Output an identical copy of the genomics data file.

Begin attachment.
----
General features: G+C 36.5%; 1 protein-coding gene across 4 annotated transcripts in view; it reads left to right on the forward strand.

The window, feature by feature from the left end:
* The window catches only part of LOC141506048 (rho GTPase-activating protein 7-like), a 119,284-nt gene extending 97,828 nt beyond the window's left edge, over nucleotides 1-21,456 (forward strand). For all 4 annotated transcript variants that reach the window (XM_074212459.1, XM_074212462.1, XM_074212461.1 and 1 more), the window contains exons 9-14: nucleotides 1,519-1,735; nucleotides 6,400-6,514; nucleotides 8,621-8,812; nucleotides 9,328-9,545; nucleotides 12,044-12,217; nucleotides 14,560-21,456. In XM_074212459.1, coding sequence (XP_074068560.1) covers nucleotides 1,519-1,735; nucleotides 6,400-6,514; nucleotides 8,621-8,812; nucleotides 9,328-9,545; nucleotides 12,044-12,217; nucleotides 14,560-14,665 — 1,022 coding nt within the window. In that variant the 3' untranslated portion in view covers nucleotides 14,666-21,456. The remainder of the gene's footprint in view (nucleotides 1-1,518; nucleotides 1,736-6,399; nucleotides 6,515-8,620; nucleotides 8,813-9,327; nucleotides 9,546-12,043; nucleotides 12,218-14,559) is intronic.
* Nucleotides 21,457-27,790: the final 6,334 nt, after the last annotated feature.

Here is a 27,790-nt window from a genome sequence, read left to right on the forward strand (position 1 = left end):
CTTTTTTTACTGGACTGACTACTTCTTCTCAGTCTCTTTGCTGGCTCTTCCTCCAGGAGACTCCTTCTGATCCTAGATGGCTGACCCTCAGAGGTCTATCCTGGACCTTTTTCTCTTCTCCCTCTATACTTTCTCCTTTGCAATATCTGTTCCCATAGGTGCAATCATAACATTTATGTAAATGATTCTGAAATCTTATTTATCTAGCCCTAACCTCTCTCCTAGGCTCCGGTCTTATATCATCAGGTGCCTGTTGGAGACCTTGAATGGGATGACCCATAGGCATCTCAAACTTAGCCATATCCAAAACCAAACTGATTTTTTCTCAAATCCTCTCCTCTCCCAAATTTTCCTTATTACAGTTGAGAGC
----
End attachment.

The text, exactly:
General features: G+C 36.5%; 1 protein-coding gene across 4 annotated transcripts in view; it reads left to right on the forward strand.

The window, feature by feature from the left end:
* The window catches only part of LOC141506048 (rho GTPase-activating protein 7-like), a 119,284-nt gene extending 97,828 nt beyond the window's left edge, over nucleotides 1-21,456 (forward strand). For all 4 annotated transcript variants that reach the window (XM_074212459.1, XM_074212462.1, XM_074212461.1 and 1 more), the window contains exons 9-14: nucleotides 1,519-1,735; nucleotides 6,400-6,514; nucleotides 8,621-8,812; nucleotides 9,328-9,545; nucleotides 12,044-12,217; nucleotides 14,560-21,456. In XM_074212459.1, coding sequence (XP_074068560.1) covers nucleotides 1,519-1,735; nucleotides 6,400-6,514; nucleotides 8,621-8,812; nucleotides 9,328-9,545; nucleotides 12,044-12,217; nucleotides 14,560-14,665 — 1,022 coding nt within the window. In that variant the 3' untranslated portion in view covers nucleotides 14,666-21,456. The remainder of the gene's footprint in view (nucleotides 1-1,518; nucleotides 1,736-6,399; nucleotides 6,515-8,620; nucleotides 8,813-9,327; nucleotides 9,546-12,043; nucleotides 12,218-14,559) is intronic.
* Nucleotides 21,457-27,790: the final 6,334 nt, after the last annotated feature.

Here is a 27,790-nt window from a genome sequence, read left to right on the forward strand (position 1 = left end):
CTTTTTTTACTGGACTGACTACTTCTTCTCAGTCTCTTTGCTGGCTCTTCCTCCAGGAGACTCCTTCTGATCCTAGATGGCTGACCCTCAGAGGTCTATCCTGGACCTTTTTCTCTTCTCCCTCTATACTTTCTCCTTTGCAATATCTGTTCCCATAGGTGCAATCATAACATTTATGTAAATGATTCTGAAATCTTATTTATCTAGCCCTAACCTCTCTCCTAGGCTCCGGTCTTATATCATCAGGTGCCTGTTGGAGACCTTGAATGGGATGACCCATAGGCATCTCAAACTTAGCCATATCCAAAACCAAACTGATTTTTTCTCAAATCCTCTCCTCTCCCAAATTTTCCTTATTACAGTTGAGAGC